Our Foreign Ministry officials were also emphasizing that Turkey had not forced the plane down.

“If the pilot had not accepted our warning, he could have changed his course before entering our air space,” our diplomats say.

When asked why we sent up F-16s, the answer was: “That was a precaution. Because the pilot could have changed course and headed in another direction any time he wanted.”

The situation is like this: The Foreign Ministry thought of all scenarios that would be legally justified and in a brilliant move had the plane land in Turkey. At this juncture, Foreign Ministry bureaucracy and intelligence outfits have to be congratulated for their excellent management of the plane crisis. They did the right move at the right time to get the right result.

So what does all of this mean?

You have to pay attention to a piece of information from Russia. Cihan News Agency quoted Russian sources saying: “The plane was carrying 12 boxes packed with technical gear. This gear was for anti-aircraft radar bases belonging to the Syrian army.”

This is the most critical piece of information to enlighten the plane affair, and was also confirmed by our foreign ministry sources. It explains why no photographs of the gear were shared with the media and why the plane was intercepted.

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It goes like this: Syria has Russian-made air defense systems. Western institutions don’t know the details of these systems. We are even told that this is the system that helped to down our F-4 plane last June. More critically, since the details of the Syrian air defense systems were not known, NATO could not calculate its losses in a potential operation against Syria. This is why NATO action against Syria has been deferred while NATO tried to learn the details of Syria’s systems.

Those not in the know could not understand why NATO was not intervening until now. They didn’t know that NATO’s biggest anxiety was not knowing the details of the Russian air defense systems.

The Syrian plane was intercepted so that NATO and Turkey could acquire critical parts that would provide the details of the electronic system — that is, the brain — of Syrian air defense.

Also judging from media reports, the source of the detailed intelligence about the plane was NATO itself. It allowed enough time for Turkey to draw up a finely adjusted plan to intercept the plane. NATO now has extremely sensitive information that will be needed in an operation and which has naturally provided Turkey with a significant edge over Syria.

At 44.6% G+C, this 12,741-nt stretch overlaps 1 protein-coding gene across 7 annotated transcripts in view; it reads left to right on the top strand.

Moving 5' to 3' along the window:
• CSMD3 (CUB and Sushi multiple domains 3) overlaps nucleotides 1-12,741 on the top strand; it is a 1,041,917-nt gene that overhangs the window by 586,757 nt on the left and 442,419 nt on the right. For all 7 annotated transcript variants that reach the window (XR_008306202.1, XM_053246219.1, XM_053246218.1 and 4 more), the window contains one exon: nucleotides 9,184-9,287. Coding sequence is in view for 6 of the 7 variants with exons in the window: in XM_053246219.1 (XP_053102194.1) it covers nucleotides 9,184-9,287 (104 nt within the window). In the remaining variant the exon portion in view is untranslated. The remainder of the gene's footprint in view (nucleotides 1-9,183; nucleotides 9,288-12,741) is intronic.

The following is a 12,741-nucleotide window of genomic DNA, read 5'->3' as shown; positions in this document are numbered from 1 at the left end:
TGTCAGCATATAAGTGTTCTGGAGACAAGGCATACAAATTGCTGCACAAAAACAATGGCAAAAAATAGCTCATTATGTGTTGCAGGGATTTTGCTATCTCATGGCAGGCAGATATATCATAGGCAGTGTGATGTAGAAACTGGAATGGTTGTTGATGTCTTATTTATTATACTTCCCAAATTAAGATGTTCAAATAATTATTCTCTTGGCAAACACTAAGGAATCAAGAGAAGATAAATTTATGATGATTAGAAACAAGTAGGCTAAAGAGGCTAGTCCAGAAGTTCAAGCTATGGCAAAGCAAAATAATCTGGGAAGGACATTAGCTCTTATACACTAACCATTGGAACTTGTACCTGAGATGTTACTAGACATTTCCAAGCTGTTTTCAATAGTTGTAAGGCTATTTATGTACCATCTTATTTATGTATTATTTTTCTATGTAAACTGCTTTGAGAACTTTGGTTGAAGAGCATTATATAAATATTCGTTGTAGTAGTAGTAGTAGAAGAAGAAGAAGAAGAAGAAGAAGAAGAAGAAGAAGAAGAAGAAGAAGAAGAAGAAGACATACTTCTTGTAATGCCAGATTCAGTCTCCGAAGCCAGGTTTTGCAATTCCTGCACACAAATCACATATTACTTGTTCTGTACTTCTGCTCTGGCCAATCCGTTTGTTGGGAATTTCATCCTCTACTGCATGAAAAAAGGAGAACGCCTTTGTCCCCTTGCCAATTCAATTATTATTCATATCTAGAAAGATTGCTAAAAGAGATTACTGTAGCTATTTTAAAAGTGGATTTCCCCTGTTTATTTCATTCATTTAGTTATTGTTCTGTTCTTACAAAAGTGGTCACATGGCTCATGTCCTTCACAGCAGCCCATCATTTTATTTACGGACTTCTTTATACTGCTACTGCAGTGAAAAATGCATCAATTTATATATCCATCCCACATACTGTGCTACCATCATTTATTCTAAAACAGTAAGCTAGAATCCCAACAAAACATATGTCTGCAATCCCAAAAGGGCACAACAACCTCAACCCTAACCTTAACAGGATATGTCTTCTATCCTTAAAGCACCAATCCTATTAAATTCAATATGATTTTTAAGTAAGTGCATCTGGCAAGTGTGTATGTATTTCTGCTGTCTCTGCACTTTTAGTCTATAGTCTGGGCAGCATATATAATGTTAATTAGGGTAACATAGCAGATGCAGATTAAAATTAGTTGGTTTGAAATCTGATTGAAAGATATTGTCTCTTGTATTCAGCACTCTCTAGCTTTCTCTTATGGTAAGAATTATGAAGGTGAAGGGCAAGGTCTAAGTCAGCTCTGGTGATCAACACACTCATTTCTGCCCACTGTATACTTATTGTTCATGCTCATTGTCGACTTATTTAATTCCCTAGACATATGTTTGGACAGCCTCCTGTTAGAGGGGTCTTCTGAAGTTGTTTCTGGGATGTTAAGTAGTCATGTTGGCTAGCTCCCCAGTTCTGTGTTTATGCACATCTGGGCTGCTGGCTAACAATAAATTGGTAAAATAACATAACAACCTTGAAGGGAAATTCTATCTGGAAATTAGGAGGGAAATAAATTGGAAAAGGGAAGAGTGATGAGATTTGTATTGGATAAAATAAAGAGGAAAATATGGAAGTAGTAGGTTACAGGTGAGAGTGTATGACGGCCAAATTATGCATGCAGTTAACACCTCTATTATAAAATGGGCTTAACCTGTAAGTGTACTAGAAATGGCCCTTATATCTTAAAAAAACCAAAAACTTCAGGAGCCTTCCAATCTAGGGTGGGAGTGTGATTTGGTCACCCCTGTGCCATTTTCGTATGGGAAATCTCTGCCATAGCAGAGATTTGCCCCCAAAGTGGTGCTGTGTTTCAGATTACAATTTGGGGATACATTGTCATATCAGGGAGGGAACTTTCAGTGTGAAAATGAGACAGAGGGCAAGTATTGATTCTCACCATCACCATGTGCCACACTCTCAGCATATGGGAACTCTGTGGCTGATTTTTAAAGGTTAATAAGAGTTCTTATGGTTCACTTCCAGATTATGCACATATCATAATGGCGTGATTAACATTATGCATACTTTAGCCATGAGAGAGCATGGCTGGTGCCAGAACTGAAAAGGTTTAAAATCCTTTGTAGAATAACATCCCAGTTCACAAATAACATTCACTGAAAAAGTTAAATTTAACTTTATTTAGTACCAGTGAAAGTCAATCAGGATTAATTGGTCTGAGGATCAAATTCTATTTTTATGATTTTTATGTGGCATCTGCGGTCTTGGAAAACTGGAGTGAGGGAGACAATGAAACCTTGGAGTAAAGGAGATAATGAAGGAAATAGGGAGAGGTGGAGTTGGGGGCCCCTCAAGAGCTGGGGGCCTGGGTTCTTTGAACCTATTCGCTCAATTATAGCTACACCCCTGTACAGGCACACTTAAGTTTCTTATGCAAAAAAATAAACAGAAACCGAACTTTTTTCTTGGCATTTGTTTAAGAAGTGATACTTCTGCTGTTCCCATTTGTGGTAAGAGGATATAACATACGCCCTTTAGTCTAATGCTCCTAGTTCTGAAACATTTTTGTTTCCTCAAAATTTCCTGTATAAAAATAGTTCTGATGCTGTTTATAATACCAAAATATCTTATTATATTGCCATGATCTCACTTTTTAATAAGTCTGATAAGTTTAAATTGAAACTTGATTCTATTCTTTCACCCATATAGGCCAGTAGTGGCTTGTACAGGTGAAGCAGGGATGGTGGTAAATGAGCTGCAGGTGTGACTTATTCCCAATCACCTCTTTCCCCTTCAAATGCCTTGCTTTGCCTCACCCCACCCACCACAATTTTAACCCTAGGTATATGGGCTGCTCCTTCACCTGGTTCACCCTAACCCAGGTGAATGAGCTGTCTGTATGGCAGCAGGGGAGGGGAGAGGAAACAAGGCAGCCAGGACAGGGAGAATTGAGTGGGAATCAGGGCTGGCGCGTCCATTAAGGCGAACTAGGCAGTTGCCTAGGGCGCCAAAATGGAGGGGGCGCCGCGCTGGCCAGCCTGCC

The information obtained is not important only for possible action against Syria. It has also provided very valuable information to the Western alliance for any possible operation against Iran in the future. Iranian air defense systems are also based on Russian systems.

In short, from the Syrian plane we got the most vital secrets of Iran and Syria and the brain of their air defense and communication systems. Certainly it might expedite military intervention in Syria.

If I were in the place of Bashar al-Assad and his supporters, I wouldn’t resist after this point. Their last bastion fell with the data obtained from the plane.

Prime Minister Erdo?an was very much part of the operation, although the fact that he put his name and credibility on the line for an operation destined to be discredited indicates that both he — and perhaps the US officials — were deliberately mis-led by intelligence sources regarding the contents of the aircraft. It is even possible that good counter-intelligence by the Russian or Syrian governments fed mis-information to Washington. Nonetheless, on October 11, 2012, Mr Erdo?an said publicly: “One cannot carry defense industry equipment or arms, munitions... with civilian aircraft. … Unfortunately this rule was violated.” Syria, in response, accused Mr Erdo?an of lying, saying the charge “lacks credibility”.

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By October 19, 2012, the news that the incident had been a major intelligence mistake, and that it may have damaged US-Turkish relations rather than damaged Moscow, still had not been understood by all the regional media, however. Al Arabiya, in a report by Abdullah Buzkurt, on October 19, 2012, noted: “Turkish Prime Minister Recep Tayyip Erdo?an’s recent harsh criticism of Russia, following the forced landing of a Syrian plane in the Turkish capital and Ankara’s exposure of its non-civilian cargo [it was, in fact, civilian — Ed.] destined for the Syrian defense ministry, must be an unambiguous indication to Moscow that friendly feelings in Ankara towards Russia should not be taken for granted. It appears there has been a serious miscalculation on the part of Russian policymakers that Turkey would keep compartmentalizing Russia and the Syrian crisis in separate baskets forever. They were wrong.”

This, and similar Turkish reporting, has begun to backfire faster than Ankara or Washington could have expected, and equally highlighted the possibility that there were continued impediments to any NATO military intervention to support Turkey in taking offensive action against Syria, or even pushing for the Bosnia-style buffer zones. At the same time, US, French, and Israeli intelligence estimates note that there were far fewer anti-Assad guerilla combatants functioning inside Syria than were earlier being estimated, and that they were — despite massive financial and weapons support from Turkey, Qatar, Saudi Arabia (and indirectly, the US) — dysfunctional to the point where their activities have been instrumental in building support for the Assad Government, rather than opposition to it.

Assad is by no means ready to depart the scene, and the Iran-Turkey-Syria scenario is moving more in Syria’s (and therefore Iran’s) favor.

By. Gregory Copley

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  • Tim Ozawa on October 22 2012 said:
    A common view is that this was a trap set by Putin. In other words, fake communications inside Syria were used saying that some equipment was needed quickly.